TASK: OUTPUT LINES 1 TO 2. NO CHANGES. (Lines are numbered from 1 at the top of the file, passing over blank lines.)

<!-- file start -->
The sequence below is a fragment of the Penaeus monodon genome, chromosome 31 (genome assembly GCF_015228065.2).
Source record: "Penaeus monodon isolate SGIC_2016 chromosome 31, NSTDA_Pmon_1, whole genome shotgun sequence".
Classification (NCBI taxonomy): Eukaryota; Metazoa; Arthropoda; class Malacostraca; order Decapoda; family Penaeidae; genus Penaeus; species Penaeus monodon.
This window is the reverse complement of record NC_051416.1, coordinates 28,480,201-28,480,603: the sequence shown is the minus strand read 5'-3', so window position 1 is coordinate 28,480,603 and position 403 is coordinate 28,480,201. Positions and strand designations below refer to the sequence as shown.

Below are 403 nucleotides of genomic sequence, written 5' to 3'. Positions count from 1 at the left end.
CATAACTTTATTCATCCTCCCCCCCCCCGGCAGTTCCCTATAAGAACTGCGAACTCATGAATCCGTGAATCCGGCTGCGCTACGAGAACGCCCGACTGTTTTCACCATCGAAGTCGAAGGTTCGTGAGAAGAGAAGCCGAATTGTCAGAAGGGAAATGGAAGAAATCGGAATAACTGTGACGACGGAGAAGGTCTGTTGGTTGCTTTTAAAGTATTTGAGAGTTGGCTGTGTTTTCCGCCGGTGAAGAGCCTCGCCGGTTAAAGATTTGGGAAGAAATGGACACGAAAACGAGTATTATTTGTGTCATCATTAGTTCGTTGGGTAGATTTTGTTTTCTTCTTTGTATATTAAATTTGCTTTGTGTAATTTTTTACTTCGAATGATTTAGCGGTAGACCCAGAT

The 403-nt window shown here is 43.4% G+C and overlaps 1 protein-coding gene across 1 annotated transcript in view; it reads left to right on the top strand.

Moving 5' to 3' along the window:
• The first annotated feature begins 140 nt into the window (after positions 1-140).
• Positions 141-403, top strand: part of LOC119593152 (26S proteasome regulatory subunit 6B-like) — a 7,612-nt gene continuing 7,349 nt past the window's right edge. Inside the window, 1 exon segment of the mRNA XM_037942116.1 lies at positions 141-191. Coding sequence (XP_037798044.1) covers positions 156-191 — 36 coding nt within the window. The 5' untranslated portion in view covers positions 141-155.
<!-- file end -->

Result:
The sequence below is a fragment of the Penaeus monodon genome, chromosome 31 (genome assembly GCF_015228065.2).
Source record: "Penaeus monodon isolate SGIC_2016 chromosome 31, NSTDA_Pmon_1, whole genome shotgun sequence".